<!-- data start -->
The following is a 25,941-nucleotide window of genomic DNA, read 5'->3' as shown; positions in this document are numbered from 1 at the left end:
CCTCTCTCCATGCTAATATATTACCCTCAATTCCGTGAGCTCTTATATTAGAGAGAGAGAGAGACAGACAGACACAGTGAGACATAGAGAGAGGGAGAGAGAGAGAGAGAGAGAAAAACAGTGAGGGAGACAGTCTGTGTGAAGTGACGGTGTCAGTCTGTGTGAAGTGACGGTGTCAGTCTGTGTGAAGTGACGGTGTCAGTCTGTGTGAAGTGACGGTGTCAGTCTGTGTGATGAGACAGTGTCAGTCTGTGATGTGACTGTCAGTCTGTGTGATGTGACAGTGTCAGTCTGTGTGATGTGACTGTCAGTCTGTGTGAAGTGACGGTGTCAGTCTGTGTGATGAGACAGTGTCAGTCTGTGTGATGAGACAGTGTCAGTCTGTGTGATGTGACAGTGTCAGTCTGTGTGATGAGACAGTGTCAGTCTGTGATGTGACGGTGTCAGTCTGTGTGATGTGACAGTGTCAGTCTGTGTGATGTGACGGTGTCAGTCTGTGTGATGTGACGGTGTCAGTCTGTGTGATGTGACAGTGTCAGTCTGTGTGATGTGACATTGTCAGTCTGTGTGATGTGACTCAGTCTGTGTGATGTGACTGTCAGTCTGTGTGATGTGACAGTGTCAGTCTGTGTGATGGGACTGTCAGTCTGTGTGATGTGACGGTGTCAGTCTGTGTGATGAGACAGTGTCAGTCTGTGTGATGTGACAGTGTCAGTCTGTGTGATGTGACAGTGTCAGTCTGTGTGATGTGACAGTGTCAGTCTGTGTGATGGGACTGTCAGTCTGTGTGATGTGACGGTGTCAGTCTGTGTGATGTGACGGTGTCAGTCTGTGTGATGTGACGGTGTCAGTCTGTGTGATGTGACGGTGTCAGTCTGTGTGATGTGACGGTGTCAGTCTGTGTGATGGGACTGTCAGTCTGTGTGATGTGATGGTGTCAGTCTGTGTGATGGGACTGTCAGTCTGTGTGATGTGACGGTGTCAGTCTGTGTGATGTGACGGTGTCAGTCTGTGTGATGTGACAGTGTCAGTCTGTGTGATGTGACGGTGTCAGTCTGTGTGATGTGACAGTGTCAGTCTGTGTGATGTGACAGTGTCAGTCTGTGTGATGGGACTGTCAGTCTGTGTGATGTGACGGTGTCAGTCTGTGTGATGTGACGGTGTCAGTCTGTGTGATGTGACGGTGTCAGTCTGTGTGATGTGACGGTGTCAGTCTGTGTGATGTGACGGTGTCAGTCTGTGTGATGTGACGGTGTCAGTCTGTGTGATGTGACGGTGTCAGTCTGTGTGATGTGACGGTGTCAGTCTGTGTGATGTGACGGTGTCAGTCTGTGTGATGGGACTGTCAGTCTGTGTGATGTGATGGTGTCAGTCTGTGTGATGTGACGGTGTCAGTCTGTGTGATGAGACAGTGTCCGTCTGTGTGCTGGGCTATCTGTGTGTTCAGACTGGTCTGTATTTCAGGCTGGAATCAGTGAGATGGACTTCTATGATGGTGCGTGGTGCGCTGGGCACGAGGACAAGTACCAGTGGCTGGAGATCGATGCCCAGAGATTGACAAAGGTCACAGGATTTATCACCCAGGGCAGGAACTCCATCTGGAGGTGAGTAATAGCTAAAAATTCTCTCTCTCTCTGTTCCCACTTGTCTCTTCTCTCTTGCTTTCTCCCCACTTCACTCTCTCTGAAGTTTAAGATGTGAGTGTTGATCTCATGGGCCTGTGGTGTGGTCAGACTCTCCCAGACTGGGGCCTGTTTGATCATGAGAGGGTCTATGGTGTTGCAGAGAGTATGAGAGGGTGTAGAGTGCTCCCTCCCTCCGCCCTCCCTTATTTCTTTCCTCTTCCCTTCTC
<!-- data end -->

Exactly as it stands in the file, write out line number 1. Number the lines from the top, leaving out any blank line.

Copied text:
The following is a 25,941-nucleotide window of genomic DNA, read 5'->3' as shown; positions in this document are numbered from 1 at the left end: